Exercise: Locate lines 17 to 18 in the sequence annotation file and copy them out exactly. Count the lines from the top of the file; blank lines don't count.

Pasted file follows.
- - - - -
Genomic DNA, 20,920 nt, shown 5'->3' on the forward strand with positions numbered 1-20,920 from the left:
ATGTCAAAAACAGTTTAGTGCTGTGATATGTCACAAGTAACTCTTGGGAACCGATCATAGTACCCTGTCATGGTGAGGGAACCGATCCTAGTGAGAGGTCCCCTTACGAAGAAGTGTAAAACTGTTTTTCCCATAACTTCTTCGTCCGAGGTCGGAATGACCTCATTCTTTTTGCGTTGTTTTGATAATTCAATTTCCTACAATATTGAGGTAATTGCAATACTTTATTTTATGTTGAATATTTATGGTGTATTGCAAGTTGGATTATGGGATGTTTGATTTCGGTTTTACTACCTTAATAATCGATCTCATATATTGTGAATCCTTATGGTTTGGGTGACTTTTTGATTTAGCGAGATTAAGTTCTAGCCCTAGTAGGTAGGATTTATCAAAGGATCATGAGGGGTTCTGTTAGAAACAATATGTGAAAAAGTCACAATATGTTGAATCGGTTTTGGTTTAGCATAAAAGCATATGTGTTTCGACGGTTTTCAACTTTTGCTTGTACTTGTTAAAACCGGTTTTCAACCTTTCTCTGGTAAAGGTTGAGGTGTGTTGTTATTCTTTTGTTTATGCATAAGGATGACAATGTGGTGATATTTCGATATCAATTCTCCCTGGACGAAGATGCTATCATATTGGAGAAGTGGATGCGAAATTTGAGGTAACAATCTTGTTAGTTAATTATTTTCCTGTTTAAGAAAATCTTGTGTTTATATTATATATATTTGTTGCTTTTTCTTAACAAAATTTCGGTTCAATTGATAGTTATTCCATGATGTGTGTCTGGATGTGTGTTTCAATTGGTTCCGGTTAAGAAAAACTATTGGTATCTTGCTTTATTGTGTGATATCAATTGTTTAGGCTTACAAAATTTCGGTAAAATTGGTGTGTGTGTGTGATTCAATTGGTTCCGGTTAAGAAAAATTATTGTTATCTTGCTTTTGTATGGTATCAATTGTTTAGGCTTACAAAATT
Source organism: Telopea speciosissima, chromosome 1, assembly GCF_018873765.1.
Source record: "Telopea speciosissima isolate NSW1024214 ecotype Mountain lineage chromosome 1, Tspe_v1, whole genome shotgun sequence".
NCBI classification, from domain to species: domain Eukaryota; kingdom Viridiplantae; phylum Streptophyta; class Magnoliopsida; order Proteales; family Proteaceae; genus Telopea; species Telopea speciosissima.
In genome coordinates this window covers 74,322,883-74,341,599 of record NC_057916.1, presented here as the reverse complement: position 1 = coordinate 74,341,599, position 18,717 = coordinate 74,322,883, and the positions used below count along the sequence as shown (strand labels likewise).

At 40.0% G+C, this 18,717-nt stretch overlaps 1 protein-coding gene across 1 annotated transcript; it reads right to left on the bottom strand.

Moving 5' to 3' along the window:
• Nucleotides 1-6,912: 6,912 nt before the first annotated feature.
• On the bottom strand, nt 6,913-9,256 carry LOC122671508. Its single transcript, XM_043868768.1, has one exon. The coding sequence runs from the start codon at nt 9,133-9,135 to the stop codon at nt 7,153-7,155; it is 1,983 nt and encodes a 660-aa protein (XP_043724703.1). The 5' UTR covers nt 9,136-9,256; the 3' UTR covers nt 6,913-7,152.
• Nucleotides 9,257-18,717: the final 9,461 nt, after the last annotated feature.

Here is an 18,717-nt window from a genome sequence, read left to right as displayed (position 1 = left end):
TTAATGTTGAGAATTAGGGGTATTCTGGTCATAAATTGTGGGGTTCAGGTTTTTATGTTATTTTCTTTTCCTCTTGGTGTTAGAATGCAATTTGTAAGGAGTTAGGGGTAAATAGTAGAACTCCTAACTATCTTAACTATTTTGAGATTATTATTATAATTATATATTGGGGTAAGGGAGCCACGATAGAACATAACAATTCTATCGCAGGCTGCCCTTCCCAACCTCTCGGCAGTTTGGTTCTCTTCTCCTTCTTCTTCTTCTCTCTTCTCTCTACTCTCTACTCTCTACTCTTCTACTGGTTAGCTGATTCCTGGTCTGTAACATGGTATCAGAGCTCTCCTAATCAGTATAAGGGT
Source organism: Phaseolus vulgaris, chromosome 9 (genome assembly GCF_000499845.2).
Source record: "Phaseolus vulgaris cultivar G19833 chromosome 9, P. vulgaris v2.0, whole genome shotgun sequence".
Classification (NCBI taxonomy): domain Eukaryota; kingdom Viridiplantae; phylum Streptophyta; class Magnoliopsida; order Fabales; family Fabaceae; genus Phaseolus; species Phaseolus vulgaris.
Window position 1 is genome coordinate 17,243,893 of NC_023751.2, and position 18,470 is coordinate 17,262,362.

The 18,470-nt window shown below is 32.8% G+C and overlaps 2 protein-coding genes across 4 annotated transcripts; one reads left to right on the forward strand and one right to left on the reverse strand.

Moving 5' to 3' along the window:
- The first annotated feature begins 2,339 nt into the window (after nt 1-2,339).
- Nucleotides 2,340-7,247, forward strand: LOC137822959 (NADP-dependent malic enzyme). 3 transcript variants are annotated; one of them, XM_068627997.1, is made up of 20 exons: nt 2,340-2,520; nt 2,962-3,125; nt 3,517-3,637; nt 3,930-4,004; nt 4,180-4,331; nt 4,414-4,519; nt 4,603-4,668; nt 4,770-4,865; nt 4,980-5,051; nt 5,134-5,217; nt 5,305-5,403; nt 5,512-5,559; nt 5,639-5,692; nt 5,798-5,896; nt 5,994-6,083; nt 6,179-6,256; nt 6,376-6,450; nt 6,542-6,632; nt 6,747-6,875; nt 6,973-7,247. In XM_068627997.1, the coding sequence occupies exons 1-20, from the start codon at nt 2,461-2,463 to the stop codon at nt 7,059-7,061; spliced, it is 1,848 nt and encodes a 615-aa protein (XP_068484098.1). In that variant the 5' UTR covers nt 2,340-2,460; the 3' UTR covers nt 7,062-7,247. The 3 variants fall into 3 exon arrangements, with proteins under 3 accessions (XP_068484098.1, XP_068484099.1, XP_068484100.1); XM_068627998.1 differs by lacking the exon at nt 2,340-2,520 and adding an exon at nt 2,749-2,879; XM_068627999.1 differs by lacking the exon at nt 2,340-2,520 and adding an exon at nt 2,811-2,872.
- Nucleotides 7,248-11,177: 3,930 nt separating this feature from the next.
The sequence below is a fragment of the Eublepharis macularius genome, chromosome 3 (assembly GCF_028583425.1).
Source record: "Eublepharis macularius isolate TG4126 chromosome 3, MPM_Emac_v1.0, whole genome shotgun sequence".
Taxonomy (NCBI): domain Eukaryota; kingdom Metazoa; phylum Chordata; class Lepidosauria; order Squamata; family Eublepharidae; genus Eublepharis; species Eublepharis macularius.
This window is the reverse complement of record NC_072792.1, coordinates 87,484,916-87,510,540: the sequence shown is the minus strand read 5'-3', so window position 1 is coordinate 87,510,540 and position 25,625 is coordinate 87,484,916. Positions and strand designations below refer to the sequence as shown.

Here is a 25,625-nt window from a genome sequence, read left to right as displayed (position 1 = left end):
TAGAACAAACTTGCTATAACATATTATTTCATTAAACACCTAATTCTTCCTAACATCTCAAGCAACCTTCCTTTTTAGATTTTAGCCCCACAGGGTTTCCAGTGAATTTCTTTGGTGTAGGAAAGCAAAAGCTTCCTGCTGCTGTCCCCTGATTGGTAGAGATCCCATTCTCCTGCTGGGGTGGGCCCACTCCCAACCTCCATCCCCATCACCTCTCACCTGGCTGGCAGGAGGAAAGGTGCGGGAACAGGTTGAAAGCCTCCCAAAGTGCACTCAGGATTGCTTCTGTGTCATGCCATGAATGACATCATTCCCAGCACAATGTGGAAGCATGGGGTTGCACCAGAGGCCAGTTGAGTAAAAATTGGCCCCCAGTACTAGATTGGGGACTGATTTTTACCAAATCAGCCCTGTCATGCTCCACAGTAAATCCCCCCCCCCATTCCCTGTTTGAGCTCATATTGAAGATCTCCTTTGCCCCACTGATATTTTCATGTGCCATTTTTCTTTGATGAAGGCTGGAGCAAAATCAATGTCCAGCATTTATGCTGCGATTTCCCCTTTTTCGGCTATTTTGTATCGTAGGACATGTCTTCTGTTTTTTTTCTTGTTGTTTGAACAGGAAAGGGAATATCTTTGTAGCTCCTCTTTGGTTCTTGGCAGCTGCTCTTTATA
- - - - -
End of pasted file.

Window position 1 is genome coordinate 17,243,893 of NC_023751.2, and position 18,470 is coordinate 17,262,362.

The 18,470-nt window shown below is 32.8% G+C and overlaps 2 protein-coding genes across 4 annotated transcripts; one reads left to right on the forward strand and one right to left on the reverse strand.